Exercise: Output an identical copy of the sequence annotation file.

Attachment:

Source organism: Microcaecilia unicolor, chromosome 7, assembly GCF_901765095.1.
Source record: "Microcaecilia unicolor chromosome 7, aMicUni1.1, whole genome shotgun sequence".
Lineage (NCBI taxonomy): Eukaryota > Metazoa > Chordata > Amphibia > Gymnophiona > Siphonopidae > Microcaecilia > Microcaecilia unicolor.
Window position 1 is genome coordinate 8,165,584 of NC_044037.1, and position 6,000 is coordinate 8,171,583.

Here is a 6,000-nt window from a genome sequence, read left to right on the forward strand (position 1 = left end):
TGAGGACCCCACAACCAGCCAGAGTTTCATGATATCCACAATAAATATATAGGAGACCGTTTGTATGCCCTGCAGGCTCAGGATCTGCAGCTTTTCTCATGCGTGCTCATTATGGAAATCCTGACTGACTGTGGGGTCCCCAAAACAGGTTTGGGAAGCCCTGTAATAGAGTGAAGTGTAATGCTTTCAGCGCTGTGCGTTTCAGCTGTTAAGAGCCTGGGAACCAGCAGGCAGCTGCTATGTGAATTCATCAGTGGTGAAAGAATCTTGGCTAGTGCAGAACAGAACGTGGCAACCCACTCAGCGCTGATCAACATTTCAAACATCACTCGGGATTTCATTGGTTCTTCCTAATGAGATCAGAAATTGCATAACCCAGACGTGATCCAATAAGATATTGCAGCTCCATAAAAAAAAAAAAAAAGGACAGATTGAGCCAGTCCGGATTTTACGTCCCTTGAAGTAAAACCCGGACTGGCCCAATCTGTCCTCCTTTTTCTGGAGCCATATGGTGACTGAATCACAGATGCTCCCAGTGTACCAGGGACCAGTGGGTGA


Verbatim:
Source organism: Microcaecilia unicolor, chromosome 7, assembly GCF_901765095.1.
Source record: "Microcaecilia unicolor chromosome 7, aMicUni1.1, whole genome shotgun sequence".
Lineage (NCBI taxonomy): Eukaryota > Metazoa > Chordata > Amphibia > Gymnophiona > Siphonopidae > Microcaecilia > Microcaecilia unicolor.
Window position 1 is genome coordinate 8,165,584 of NC_044037.1, and position 6,000 is coordinate 8,171,583.

Here is a 6,000-nt window from a genome sequence, read left to right on the forward strand (position 1 = left end):
TGAGGACCCCACAACCAGCCAGAGTTTCATGATATCCACAATAAATATATAGGAGACCGTTTGTATGCCCTGCAGGCTCAGGATCTGCAGCTTTTCTCATGCGTGCTCATTATGGAAATCCTGACTGACTGTGGGGTCCCCAAAACAGGTTTGGGAAGCCCTGTAATAGAGTGAAGTGTAATGCTTTCAGCGCTGTGCGTTTCAGCTGTTAAGAGCCTGGGAACCAGCAGGCAGCTGCTATGTGAATTCATCAGTGGTGAAAGAATCTTGGCTAGTGCAGAACAGAACGTGGCAACCCACTCAGCGCTGATCAACATTTCAAACATCACTCGGGATTTCATTGGTTCTTCCTAATGAGATCAGAAATTGCATAACCCAGACGTGATCCAATAAGATATTGCAGCTCCATAAAAAAAAAAAAAAAGGACAGATTGAGCCAGTCCGGATTTTACGTCCCTTGAAGTAAAACCCGGACTGGCCCAATCTGTCCTCCTTTTTCTGGAGCCATATGGTGACTGAATCACAGATGCTCCCAGTGTACCAGGGACCAGTGGGTGA